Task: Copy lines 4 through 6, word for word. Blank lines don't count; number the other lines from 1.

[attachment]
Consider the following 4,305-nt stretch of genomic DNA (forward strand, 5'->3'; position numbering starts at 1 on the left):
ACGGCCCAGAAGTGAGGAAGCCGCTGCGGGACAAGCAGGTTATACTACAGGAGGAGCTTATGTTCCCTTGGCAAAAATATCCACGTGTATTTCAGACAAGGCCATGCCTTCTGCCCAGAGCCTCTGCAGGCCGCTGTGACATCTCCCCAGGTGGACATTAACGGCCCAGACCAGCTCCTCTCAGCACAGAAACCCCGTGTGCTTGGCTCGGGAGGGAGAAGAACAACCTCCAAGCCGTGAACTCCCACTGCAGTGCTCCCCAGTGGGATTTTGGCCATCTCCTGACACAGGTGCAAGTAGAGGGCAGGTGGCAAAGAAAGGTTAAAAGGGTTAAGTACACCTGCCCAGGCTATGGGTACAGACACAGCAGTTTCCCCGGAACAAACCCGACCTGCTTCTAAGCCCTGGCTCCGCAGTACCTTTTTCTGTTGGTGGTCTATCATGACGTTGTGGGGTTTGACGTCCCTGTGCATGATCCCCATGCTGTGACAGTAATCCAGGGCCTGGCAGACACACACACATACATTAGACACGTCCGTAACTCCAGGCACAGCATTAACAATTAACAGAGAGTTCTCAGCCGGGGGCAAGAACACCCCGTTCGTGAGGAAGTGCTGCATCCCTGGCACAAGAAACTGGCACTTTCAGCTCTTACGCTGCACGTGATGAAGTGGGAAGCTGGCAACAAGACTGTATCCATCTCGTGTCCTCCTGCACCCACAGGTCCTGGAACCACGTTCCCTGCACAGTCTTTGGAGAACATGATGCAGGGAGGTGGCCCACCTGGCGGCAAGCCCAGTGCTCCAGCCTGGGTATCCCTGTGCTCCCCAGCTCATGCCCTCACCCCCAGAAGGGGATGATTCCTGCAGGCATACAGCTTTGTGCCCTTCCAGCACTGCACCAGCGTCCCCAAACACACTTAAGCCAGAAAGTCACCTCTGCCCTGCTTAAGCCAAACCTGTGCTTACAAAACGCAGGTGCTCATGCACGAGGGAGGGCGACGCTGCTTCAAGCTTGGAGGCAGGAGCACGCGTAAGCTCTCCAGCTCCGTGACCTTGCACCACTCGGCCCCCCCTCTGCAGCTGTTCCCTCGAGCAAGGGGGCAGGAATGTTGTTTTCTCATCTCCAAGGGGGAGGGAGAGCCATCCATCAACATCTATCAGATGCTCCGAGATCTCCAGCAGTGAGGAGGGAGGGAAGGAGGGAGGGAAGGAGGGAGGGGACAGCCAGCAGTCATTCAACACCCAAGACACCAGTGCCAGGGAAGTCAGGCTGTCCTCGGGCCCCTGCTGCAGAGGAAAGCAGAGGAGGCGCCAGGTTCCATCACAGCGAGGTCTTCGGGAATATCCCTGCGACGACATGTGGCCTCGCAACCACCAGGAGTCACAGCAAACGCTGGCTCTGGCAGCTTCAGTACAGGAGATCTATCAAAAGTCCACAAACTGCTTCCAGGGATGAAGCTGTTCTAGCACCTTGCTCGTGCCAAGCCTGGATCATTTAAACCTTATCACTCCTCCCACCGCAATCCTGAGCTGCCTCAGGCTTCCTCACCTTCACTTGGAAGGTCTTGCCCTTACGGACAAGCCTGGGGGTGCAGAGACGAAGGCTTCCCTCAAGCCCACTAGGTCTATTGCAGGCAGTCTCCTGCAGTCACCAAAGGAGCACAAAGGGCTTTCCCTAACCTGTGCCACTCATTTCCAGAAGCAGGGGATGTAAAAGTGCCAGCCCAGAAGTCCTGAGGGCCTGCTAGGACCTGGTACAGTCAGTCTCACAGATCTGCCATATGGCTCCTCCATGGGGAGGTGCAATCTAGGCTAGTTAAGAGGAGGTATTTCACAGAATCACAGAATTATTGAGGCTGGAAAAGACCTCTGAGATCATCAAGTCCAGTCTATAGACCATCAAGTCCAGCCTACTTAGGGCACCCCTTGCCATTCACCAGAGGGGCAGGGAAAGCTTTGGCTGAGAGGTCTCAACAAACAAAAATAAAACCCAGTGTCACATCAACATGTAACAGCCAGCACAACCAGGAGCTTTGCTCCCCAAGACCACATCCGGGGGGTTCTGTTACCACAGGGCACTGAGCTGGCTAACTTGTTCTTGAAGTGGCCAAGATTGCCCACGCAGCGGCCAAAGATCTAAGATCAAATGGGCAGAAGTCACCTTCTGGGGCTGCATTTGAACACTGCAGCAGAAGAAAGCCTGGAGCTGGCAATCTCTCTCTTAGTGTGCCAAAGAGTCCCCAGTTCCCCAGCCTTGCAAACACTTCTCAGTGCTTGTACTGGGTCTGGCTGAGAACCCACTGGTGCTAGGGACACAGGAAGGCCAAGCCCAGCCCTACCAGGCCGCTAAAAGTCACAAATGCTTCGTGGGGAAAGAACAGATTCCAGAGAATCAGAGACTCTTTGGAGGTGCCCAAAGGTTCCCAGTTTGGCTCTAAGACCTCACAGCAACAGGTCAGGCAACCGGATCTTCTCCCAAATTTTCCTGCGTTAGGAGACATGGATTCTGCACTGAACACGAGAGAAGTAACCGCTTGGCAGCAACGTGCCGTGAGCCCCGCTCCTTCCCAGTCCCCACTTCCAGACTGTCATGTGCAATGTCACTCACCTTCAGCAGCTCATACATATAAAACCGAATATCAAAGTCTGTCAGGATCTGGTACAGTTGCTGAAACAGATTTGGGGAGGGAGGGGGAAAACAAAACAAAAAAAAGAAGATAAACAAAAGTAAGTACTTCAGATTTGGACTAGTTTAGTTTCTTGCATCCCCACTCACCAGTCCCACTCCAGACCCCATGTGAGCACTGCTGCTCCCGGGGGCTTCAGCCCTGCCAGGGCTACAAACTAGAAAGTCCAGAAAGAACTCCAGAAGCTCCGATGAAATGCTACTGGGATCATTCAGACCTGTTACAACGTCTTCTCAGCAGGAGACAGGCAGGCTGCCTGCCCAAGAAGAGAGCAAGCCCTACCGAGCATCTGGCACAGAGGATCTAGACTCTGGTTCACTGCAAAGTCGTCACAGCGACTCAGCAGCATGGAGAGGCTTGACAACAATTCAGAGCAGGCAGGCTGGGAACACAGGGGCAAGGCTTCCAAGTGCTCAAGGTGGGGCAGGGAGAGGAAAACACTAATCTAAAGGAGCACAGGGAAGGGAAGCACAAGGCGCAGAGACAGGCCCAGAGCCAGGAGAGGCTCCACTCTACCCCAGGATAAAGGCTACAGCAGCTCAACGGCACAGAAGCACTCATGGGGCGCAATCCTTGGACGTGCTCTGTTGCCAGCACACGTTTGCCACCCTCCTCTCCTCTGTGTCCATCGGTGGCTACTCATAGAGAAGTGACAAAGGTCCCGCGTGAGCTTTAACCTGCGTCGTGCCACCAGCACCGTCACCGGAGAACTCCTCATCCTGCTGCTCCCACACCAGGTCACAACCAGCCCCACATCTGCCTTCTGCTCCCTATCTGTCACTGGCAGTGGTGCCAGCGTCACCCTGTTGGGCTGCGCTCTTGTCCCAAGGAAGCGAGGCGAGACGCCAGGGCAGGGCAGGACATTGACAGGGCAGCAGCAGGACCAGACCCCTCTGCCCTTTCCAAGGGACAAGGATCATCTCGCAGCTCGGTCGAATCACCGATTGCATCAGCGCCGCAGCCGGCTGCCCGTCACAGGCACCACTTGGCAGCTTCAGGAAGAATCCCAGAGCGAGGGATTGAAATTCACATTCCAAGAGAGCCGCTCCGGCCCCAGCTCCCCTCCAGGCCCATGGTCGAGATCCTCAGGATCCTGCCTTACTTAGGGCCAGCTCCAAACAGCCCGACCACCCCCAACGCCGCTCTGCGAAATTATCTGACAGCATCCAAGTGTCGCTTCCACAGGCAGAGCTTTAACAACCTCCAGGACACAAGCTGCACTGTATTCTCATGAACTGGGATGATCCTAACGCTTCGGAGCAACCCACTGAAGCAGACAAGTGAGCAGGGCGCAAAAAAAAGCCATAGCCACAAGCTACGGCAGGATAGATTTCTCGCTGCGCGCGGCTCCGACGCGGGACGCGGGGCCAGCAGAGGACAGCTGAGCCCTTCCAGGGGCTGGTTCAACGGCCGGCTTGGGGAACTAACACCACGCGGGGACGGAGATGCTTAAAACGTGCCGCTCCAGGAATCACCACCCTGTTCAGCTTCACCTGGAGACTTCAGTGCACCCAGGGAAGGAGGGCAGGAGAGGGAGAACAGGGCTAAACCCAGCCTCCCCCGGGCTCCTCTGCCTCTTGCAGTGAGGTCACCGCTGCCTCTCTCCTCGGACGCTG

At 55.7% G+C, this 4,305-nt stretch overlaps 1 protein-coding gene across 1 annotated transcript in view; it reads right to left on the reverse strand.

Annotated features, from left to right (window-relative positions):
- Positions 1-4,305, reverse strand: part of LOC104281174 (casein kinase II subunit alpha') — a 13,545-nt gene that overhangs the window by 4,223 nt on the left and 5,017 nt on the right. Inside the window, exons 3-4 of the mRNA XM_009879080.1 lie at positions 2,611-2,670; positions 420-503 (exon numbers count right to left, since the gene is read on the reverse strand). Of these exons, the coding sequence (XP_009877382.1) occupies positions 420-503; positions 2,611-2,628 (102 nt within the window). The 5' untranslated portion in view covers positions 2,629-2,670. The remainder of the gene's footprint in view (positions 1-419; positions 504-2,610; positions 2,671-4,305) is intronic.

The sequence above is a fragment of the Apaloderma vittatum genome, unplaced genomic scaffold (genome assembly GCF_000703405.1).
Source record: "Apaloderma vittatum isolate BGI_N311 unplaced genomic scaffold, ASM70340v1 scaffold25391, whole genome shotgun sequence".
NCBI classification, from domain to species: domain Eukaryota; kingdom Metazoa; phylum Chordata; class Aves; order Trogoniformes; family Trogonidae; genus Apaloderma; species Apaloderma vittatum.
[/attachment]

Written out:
Annotated features, from left to right (window-relative positions):
- Positions 1-4,305, reverse strand: part of LOC104281174 (casein kinase II subunit alpha') — a 13,545-nt gene that overhangs the window by 4,223 nt on the left and 5,017 nt on the right. Inside the window, exons 3-4 of the mRNA XM_009879080.1 lie at positions 2,611-2,670; positions 420-503 (exon numbers count right to left, since the gene is read on the reverse strand). Of these exons, the coding sequence (XP_009877382.1) occupies positions 420-503; positions 2,611-2,628 (102 nt within the window). The 5' untranslated portion in view covers positions 2,629-2,670. The remainder of the gene's footprint in view (positions 1-419; positions 504-2,610; positions 2,671-4,305) is intronic.

The sequence above is a fragment of the Apaloderma vittatum genome, unplaced genomic scaffold (genome assembly GCF_000703405.1).